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Question Number: 26384

Law 17 - Corner Kick 5/24/2012

RE: Rec Under 17

Larry of Newburgh, New York United States asks...

This question is a follow up to question 25661

As seen on TV, defending players are now starting to wrap their arms around attacking players as they both stand in front of the goal, but before the corner kick is taken. What is the appropriate action from the Ref, and when?

Answer provided by Referee Joe McHugh

Hi Larry
The first thing the referee should do is to stop the restart and speak to the players. Tell them in no uncertain terms that if a foul is seen it will be called and then follow it through.
This is the advice given by UEFA to its elite referees
'' Holding in the penalty area
While holding outside the penalty area is being punished quite consistently, especially in cases where a promising attack is stopped, illegal use of hands/arms inside the penalty area has become increasingly apparent and is not being dealt with appropriately. This is particularly true prior to the taking of corner kicks and attacking free kicks near to goal.
Referees must:
# apply the instructions given in previous courses more stringently. They should be pro-active prior to the taking of corner kicks / attacking free kicks near goal and should be clearly seen to be taking preventative action.
# deal very firmly with any further illegal use of the arms / hands. If this happens before the ball is in play, disciplinary sanctions should be administered.
However, in clear cases of holding / pushing after the ball is in play referees are expected to award a penalty kick (for an offence by a defender) or a free kick (for an offence by an attacker) in addition to possible further disciplinary sanctions.''

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Answer provided by Referee Jason Wright

Use of the arms is one of those things that seems to be increasingly accepted the higher the level is. This means it's increasingly a judgement call for the referee of whether that amount of handling is crossing the line or not.

Some referees will advise letting it go until the kick is taken, then if they're still holding blow the whistle for the foul (assuming it's the attacker doing the holding), as that should show the players. However, this could lead to a highly controversial decision which could be problematic. I believe that prevention is the best form of cure.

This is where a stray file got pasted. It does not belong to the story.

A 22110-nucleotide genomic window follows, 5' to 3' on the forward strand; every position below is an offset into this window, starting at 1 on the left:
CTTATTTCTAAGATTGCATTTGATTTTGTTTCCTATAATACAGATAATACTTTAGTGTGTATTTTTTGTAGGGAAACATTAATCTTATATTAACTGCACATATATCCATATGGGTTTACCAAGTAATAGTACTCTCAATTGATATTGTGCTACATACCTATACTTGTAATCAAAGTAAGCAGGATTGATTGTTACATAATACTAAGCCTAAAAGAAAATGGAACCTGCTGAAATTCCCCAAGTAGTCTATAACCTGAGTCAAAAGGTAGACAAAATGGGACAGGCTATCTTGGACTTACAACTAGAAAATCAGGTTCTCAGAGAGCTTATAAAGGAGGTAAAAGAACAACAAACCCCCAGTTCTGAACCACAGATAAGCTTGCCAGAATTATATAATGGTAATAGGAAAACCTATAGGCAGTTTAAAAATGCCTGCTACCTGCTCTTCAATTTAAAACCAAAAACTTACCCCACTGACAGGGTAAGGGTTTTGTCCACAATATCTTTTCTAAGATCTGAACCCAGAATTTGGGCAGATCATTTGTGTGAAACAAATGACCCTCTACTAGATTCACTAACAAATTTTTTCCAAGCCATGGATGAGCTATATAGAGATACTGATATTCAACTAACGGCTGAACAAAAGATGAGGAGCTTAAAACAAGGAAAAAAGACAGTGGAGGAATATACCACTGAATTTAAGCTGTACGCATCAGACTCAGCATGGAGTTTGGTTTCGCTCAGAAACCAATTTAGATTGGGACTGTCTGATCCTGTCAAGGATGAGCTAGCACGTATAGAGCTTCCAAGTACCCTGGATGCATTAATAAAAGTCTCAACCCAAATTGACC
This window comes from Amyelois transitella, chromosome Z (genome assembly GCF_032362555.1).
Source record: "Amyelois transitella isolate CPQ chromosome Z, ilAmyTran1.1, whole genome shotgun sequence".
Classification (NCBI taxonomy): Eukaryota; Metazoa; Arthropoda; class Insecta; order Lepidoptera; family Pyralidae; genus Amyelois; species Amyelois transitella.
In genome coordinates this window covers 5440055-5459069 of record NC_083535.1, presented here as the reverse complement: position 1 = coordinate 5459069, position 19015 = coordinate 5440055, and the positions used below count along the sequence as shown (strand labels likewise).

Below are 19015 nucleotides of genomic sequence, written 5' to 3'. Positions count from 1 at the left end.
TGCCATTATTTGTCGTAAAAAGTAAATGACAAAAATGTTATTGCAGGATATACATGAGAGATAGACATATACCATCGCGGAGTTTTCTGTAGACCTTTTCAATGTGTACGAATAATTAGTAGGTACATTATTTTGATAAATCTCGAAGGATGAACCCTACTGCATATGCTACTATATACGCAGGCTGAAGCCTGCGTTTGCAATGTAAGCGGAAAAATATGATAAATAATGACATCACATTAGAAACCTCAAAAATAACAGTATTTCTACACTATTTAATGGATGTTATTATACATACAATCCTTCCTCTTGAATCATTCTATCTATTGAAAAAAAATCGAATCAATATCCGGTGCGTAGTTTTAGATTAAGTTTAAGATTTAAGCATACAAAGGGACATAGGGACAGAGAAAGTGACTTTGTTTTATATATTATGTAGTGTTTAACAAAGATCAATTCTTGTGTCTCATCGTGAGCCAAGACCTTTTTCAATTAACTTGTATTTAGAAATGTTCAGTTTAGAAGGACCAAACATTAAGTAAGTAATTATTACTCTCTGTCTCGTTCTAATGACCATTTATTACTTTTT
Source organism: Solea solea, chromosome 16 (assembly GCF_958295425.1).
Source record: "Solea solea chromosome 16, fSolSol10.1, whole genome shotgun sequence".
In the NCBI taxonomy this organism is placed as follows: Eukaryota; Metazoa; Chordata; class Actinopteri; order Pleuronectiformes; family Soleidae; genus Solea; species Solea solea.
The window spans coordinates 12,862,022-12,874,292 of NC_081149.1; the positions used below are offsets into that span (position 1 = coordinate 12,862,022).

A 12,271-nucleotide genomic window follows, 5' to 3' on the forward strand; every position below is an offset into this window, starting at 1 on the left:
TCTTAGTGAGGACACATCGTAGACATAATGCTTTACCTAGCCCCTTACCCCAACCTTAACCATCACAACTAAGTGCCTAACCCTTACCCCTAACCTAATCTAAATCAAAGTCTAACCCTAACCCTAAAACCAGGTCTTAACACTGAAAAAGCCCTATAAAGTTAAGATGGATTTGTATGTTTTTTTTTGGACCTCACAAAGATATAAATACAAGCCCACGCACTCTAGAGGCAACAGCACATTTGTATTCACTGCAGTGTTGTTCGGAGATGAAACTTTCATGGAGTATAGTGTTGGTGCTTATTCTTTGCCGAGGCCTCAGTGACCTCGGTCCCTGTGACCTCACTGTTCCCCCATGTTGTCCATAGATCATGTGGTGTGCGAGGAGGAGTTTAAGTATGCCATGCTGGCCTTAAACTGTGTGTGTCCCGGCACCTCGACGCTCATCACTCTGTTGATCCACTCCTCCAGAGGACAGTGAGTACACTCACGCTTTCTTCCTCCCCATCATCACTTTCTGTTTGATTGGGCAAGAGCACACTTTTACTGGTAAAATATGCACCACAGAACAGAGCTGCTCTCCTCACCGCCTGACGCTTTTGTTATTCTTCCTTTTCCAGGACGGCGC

Sometimes a general 'Hands down!' will suffice to remind the players that you're nearby. Otherwise, if it looks like it's building a little, then give a couple of short blasts of the whistle with a palm up in a 'stop' fashion to prevent the kicker taking the corner. Then, get the players to meet you in a neutral area away from where they both were, and tell them to cut it out, and don't keep taking things further. Players will generally argue it was the other guy who started it, but I like to make it clear that I'm not pointing fingers, but it needs to stop.

If you do this, and the players continue when the kick is taken, then it also makes the free kick a lot easier to sell.

With youth players in particular I would normally take a fairly firm hand with this. Naturally, if it continues when the ball is in play the referee needs to determine if the player has been adversely and noticeably affected. If so, then it's a foul.

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Answer provided by Referee Keith Contarino

Hi Larry. How are things in Newburgh were my Dad is from? I hope Pete's is still there. Best hot dogs and sausage & pepper sandwiches anywhere!!

The referee has to nip this behavior in the bud especially at the youth level. He needs to talk loudly to the players before the kick. If the actions are that blatant, it may be a good idea to blow the whistle and stop the corner from being taken to address the situation. But he must say something and must followup by awarding a free kick if the behavior doesn't stop after the corner has been taken

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